When Buying a Five-Axis Machine, Bigger Isn't Always Better
For trunnion-type five-axis machine tools, workpiece size will have an impact on what size machine you should buy.
During the Top Shops Conference a couple months ago in Indianapolis, Indiana, I got to sit in on a presentation about five-axis machining given by Michael Cope, an applications engineer with Hurco. With a title like “Five-Axis: It Just Ain’t That Scary,” it was clear that Mr. Cope’s talk was clearly aimed at an audience used to machining on three-axis machine tools and possibly worried about switching over to 3+2 or five-axis machining. One of Mr. Cope’s arguments to ameliorate this fear was, “You’re already performing five-sided machining; you’re just doing it manually.”
While perhaps not “scary,” five-axis machines certainly bear more variables to take into account and consider. This may be the greatest challenge to their adoption, and it also reflects their great potential for increased efficiency.
One consideration that might be counterintuitive for the buyer new to five-axis is what size of machine to get. With a three-axis machine, you likely want to get the largest that your budget allows, but Mr. Cope says that with trunnion-type five-axis machines, bigger isn’t necessarily better. The reason has to do with Z-axis clearance.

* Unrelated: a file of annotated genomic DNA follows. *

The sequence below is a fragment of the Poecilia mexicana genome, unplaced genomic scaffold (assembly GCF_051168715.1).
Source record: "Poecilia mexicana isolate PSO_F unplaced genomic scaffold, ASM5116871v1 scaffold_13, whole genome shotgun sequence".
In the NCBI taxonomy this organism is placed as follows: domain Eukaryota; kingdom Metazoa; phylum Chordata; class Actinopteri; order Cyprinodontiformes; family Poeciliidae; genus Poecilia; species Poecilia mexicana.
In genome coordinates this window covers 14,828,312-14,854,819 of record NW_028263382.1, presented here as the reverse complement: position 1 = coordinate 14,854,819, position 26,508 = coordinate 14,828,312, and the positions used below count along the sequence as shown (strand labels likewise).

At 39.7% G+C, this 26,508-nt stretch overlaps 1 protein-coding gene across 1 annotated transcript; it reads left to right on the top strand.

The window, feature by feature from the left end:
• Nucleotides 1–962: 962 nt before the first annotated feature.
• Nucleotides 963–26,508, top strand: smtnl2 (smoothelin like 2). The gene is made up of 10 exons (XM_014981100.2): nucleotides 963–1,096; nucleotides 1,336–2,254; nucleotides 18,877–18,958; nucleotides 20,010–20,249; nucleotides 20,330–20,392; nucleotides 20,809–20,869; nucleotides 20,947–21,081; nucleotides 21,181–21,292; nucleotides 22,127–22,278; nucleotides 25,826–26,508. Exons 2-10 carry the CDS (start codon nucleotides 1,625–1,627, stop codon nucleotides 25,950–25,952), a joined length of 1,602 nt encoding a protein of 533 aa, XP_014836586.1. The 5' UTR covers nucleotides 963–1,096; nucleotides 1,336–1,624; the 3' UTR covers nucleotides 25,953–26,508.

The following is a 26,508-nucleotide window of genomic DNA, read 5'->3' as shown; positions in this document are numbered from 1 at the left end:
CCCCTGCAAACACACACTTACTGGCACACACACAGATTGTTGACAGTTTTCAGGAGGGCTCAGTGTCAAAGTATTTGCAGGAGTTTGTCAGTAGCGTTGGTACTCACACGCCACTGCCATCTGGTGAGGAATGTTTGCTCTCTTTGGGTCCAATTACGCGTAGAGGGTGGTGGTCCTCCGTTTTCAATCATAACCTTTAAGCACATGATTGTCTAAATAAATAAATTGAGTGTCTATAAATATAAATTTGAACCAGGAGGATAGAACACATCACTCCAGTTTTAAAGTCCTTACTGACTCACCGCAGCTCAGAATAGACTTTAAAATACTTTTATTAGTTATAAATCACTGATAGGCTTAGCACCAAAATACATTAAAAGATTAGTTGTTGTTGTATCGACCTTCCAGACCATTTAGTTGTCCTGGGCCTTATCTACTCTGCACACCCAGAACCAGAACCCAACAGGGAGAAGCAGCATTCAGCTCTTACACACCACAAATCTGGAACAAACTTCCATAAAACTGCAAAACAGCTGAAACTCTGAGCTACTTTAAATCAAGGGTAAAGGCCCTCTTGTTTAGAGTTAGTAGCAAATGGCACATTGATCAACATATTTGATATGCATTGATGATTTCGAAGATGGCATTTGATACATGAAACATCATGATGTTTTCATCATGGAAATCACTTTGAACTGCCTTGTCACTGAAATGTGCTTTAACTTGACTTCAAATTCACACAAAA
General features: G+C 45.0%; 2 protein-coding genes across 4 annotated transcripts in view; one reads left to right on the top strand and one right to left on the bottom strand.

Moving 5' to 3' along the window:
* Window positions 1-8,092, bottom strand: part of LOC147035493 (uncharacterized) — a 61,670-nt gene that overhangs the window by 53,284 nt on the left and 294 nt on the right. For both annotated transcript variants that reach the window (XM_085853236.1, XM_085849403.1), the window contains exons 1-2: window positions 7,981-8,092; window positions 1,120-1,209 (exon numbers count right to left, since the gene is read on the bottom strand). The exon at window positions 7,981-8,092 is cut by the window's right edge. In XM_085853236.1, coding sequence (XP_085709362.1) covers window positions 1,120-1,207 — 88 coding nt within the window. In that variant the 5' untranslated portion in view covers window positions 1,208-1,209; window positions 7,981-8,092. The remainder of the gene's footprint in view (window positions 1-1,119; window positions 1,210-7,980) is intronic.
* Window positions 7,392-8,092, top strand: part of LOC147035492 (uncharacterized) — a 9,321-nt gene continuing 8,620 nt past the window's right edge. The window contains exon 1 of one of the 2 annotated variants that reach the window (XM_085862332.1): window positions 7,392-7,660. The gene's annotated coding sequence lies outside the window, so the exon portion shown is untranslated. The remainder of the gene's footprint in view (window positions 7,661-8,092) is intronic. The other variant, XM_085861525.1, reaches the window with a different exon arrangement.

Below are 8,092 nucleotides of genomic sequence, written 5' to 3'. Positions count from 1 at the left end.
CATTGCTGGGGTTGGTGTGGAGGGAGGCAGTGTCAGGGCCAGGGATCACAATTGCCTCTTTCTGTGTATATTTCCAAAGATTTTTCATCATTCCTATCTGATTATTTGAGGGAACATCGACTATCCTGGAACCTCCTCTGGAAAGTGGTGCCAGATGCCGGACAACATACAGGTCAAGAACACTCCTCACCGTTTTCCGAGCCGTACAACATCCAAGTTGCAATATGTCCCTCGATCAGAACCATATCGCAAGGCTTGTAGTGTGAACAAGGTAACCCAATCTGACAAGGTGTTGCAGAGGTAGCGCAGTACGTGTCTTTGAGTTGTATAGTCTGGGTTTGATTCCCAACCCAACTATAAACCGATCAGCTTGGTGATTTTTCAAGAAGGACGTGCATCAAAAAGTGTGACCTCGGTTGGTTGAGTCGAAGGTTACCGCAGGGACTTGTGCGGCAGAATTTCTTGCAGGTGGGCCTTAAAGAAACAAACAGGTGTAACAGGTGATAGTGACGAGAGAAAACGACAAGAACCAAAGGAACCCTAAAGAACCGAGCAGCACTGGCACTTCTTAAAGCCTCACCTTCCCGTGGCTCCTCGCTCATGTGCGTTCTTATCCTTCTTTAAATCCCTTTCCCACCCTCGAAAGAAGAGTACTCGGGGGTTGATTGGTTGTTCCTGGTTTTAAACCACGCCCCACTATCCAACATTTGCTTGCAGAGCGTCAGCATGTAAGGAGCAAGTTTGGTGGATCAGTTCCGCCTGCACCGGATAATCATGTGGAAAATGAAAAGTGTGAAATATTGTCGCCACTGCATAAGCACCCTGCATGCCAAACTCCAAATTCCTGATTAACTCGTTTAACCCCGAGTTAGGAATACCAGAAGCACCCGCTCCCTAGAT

At zero degrees (origin), the trunnion shouldn’t be any encumbrance to the tool’s axis travels, but as it tilts to 90 degrees, the table’s supports and assemblage suddenly become an obstacle, causing potential interference among the table, the machine casting and the spindle head as the tool is lowered along the Z axis. Faced with this scenario, you’d have to equip the machine with extended-length tooling in order for it to reach the part from over the trunnion, which Mr. Cope says is undesirable since longer tools amplify rigidity issues and can result in less accuracy and breakage.
Palletized fixturing also plays a role in machine selection, because adding fixtures to the table increases the effective workpiece height. When the trunnion tilts toward 90 degrees, it’s no longer Z-axis travel that is encumbered, but Y-axis travel, since now the part protrudes laterally instead of vertically. Thus, ironically, the total height of the fixture and workpiece will impact the limits of the spindle head’s horizontal (Y-axis) movement.
The takeaway here, Mr. Cope says, is that trunnion-style machines should be sized for the work that they will be machining, so contemplating the purchase of a new five-axis machine should definitely take workpiece size into account.
Mr. Cope’s presentation was based on a short book he wrote for Hurco called “The Power of Five: The Definitive Guide to 5-Axis Machining.”
A version of this blog post originally appeared at techspex.com.
Finally there is an alternative to ballnose endmills for finishing 3D parts. The combination of finishing tools shaped to provide more cutting surface and a CAM system with the ability to apply them on a five-axis machining center can dramatically reduce finishing cycle times while delivering better surface finishes.
With so many choices in five-axis machining technology, how do you know which is best for your shop? First, consider the parts. Then, look at existing processes and potential five-axis benefits.
A provider of machine shop training offers these questions for benchmarking metalworking knowledge.